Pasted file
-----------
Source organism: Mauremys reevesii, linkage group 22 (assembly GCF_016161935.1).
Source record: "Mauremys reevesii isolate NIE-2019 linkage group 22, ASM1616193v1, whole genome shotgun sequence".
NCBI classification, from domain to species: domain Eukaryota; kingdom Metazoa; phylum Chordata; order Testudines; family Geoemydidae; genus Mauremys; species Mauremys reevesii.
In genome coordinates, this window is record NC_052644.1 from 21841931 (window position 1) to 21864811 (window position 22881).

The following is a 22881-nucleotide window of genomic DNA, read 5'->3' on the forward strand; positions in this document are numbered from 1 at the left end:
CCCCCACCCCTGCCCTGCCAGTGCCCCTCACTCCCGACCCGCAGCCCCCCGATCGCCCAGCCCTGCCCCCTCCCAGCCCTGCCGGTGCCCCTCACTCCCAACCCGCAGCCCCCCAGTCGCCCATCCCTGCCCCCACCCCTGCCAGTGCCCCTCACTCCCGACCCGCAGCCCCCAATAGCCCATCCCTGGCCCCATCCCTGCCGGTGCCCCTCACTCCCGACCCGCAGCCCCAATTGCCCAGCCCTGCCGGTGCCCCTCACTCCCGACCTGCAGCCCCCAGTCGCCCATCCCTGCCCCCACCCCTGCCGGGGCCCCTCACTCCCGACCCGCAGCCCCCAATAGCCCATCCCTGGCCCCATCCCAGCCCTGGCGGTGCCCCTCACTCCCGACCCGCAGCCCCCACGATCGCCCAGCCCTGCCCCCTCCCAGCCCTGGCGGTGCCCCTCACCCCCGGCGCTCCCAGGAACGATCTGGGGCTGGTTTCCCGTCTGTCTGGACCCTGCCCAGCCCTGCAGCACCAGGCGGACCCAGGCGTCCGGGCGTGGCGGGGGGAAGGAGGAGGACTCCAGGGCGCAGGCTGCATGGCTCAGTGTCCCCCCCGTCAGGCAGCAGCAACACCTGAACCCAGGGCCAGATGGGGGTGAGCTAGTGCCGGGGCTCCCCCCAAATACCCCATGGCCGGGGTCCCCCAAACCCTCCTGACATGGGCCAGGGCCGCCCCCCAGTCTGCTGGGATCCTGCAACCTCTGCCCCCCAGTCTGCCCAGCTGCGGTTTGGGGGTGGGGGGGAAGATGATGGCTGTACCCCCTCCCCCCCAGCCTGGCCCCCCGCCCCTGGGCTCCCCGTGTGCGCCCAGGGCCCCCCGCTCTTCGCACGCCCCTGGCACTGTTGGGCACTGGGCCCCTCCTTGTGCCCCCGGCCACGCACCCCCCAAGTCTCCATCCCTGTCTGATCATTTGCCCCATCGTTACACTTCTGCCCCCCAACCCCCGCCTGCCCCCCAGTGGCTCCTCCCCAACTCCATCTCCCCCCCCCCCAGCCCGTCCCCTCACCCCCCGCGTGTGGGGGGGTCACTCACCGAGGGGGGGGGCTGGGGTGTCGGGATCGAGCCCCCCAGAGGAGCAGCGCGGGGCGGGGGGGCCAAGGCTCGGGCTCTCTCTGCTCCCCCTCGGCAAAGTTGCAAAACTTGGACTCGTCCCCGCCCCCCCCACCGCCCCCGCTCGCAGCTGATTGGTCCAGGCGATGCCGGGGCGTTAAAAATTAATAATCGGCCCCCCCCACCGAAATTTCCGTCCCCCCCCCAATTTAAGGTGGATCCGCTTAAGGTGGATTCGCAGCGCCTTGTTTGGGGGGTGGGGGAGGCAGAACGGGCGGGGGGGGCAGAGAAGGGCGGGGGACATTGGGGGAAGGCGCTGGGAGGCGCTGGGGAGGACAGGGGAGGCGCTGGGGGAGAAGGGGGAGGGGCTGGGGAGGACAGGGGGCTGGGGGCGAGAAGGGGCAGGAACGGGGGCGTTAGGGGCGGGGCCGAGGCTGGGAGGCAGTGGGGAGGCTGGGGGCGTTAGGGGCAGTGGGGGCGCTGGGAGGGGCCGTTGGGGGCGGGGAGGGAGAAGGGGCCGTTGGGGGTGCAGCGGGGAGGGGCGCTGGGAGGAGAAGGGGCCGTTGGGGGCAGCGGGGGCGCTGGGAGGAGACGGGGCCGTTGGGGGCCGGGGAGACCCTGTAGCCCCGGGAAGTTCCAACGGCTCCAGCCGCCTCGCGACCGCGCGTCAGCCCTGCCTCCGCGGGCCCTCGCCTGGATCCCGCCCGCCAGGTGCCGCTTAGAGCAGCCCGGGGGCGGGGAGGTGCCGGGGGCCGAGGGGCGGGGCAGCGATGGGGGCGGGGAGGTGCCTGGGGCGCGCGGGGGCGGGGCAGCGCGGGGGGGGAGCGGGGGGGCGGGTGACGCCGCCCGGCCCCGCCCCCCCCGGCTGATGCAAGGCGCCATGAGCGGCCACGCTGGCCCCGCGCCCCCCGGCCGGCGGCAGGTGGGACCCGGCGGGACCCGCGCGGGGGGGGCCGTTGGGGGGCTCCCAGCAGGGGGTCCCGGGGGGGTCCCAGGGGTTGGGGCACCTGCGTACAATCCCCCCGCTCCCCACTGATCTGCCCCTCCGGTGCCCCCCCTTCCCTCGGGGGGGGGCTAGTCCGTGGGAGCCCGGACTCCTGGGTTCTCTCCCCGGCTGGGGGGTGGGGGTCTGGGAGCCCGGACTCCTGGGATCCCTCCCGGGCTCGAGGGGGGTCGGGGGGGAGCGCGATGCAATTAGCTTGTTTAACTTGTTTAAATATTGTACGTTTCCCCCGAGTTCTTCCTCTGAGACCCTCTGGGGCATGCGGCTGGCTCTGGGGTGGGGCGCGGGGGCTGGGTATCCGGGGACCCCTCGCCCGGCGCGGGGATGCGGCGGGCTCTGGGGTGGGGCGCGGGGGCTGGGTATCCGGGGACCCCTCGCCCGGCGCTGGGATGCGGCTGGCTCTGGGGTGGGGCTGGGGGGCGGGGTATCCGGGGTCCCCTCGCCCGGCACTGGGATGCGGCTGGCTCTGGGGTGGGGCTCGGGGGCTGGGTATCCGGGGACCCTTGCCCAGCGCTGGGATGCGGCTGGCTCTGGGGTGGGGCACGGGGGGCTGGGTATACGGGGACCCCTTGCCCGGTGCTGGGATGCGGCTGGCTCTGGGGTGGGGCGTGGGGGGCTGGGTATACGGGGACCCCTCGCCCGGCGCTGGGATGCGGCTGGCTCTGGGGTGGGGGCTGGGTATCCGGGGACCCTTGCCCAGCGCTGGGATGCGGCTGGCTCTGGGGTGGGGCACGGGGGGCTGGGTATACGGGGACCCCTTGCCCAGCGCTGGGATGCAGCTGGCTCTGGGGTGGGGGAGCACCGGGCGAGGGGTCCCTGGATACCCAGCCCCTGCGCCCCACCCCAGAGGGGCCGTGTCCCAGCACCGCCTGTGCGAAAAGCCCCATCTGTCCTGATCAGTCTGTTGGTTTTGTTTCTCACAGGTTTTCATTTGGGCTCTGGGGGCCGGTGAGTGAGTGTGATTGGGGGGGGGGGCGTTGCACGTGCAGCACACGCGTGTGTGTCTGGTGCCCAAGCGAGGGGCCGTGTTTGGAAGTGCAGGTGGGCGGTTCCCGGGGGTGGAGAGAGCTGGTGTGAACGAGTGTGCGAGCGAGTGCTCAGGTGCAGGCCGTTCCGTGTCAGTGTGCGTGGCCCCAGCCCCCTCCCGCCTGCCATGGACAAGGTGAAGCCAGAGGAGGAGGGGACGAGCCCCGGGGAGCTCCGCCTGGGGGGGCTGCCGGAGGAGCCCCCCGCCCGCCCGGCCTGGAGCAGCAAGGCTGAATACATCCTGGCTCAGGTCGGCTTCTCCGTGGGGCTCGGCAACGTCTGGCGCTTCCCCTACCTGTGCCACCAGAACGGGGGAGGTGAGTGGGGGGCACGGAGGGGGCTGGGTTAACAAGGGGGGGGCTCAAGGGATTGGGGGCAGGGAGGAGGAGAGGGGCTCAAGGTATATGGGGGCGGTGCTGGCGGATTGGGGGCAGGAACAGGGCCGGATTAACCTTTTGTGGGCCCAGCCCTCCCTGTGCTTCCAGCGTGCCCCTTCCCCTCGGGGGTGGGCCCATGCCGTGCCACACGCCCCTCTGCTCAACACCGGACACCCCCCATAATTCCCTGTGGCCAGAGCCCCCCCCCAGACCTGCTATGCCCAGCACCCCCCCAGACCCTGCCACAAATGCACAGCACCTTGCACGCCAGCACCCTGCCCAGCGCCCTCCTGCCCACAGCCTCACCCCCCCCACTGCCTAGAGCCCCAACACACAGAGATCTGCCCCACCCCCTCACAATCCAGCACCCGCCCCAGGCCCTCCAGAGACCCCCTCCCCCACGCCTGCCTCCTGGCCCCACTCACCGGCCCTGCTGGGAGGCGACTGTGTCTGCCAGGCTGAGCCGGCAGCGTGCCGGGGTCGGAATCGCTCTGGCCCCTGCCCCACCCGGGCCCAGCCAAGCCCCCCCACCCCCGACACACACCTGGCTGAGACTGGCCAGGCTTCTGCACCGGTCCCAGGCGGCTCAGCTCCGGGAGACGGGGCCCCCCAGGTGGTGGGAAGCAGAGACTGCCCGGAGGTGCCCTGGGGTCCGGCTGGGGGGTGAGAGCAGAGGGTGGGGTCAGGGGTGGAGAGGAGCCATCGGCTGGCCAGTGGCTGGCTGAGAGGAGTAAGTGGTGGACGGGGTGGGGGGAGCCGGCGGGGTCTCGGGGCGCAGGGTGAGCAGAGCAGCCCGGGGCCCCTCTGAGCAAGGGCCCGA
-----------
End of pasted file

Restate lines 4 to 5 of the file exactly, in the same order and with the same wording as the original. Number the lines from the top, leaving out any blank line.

In genome coordinates, this window is record NC_052644.1 from 21841931 (window position 1) to 21864811 (window position 22881).

The following is a 22881-nucleotide window of genomic DNA, read 5'->3' on the forward strand; positions in this document are numbered from 1 at the left end: